Paramore is going through a phase, like most teenagers do, where the band is trying to figure out who it really is.
“Who am I? What should I do? There are other ways to play music? Why is there hair growing there?” are just some of the questions I think the band mates were asking each other during the making of their newest album “Paramore.”
The self-titled album was released April 9, along with a sigh of relief from lead singer Hayley Williams that she can still put out chart-topping music after watching the Farro brothers walk away.
After trying to work out their problems during the recording of their album, “Brand New Eyes,” in 2009, lead guitarist/songwriter Josh Farro and his brother, drummer Zac, left the band, claiming that Williams was too controlling of a force.
Taylor York on rhythm guitar and Jeremy Davis on bass flew in to save Paramore. But according to the sound of their newest album, it seems as if the new band members just confused it.
You can almost hear Williams trying to regain her balance as the new musicians showed her that there is more to music than just the four-to-six chord power guitar riff that made up Paramore’s signature sound.
There is a variety on this album that we have never heard from Paramore before, resulting in great diversity that sometimes turns into a muddled confusing mess, but also can be charming and different in a positive way.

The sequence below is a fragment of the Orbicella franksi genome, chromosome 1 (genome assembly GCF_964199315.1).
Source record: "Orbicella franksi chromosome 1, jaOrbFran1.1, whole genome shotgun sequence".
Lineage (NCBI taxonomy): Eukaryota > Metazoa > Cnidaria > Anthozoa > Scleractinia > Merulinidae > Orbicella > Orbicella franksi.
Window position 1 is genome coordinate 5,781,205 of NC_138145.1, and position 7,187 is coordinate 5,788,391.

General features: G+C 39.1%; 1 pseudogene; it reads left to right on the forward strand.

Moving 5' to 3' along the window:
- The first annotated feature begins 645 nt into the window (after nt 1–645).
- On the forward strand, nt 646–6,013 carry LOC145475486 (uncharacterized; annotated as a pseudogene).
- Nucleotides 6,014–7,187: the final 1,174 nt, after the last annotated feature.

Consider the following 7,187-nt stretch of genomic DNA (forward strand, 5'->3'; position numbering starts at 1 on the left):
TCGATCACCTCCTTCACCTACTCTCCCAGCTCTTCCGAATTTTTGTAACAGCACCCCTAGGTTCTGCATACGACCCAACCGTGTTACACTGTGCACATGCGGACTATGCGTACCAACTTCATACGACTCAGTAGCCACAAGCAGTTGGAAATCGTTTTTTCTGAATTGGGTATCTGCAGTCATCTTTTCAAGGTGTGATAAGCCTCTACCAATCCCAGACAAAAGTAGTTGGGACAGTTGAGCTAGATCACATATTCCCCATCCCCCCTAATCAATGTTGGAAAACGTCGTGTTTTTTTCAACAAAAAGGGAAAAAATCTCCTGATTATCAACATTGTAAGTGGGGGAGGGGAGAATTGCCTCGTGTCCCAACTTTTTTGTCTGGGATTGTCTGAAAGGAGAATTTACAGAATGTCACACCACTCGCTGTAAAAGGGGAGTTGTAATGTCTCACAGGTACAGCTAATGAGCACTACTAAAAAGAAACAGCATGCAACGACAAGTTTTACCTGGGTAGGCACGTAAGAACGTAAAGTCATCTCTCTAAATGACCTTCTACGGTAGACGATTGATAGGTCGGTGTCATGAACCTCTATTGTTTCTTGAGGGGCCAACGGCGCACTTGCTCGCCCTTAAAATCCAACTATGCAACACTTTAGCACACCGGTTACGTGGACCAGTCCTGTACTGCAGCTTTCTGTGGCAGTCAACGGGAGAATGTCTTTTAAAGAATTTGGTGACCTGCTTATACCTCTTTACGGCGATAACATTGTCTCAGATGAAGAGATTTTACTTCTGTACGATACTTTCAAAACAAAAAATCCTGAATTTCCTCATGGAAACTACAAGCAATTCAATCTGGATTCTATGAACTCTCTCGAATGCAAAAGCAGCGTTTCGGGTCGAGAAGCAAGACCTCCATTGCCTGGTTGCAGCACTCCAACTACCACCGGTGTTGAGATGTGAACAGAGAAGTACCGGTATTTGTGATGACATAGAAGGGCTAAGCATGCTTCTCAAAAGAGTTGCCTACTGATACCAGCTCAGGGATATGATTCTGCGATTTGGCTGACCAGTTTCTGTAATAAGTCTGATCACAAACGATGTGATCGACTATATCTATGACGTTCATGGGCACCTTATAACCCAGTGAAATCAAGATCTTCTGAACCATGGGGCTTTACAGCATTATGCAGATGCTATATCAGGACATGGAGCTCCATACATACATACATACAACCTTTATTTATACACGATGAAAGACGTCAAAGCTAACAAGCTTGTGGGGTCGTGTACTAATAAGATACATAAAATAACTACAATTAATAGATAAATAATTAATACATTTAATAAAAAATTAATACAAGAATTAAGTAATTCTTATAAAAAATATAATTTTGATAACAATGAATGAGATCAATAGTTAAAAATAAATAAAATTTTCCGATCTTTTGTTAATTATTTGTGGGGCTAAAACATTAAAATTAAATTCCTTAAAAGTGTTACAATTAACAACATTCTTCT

Williams stuck to her old band’s style for some songs. “Anklebiters,” “Proof” and “Be Alone” are reminiscent of the fist-pumping anthems we all know and love from past albums.
The nostalgia stops there.
“Fast in my Car,” the song the band chose to open as Track 1 on the album, has the whiney and stereotypical pop tone alternative fans know as the sound of selling out. The shallow message seems to claim that if you are going through a tough time, driving fast will solve your problems, all above highly synthesized noises that are awkwardly placed.
The same tone appears in “Now,” as the lyrics give you a similar naïve message that the future should be here now, so we will not need to deal with the problems happening now.
In “Daydreaming,” Paramore makes a rookie mistake by assuming that repeating the same word over and over again will create musical magic.
And then Paramore surprises listeners with mature, deep and even heart-felt music, all the while going through their rough patch of transition.
My favorite song on the album is “Grow Up,” where we here the band stray away from tradition but in the positive way. The guitar is not as heavy, the mood is upbeat and the message makes sense. Grow up and move on, much like the band is being forced to do.
Williams uses soft-sung interludes to get some sarcastic and passive-aggressive lyrics in above the soft ukulele, a nice and subtle middle finger to her old band mates.
In “Last Hope,” listeners can almost hear Williams smiling. The simple melody compliments her soft voice, with no hint of anger, telling her fans that she tried to make herself happy, but people should realize they should let it happen instead of forcing it to happen.
We get a shout out to the old band in “Part II,” serving as the next part of “Let the Flames Begin” from their album “Riot” released in 2008.
The lyrics “What a shame, we all remain such fragile broken things” seems to hint that the band has not changed much since they sang “What a shame, we all became such fragile broken things” in 2007.
The tone of “Part II” starkly contrasts its part one, where the synthesized pop noises at times drown out their traditional guitar riffs. Listening to the two songs back-to-back, Paramore fans can hear the transition of styles.
Though the transition was choppy, Paramore has succeeded once again at producing quality tunes overall, but this time, they are breaking all of their rules.
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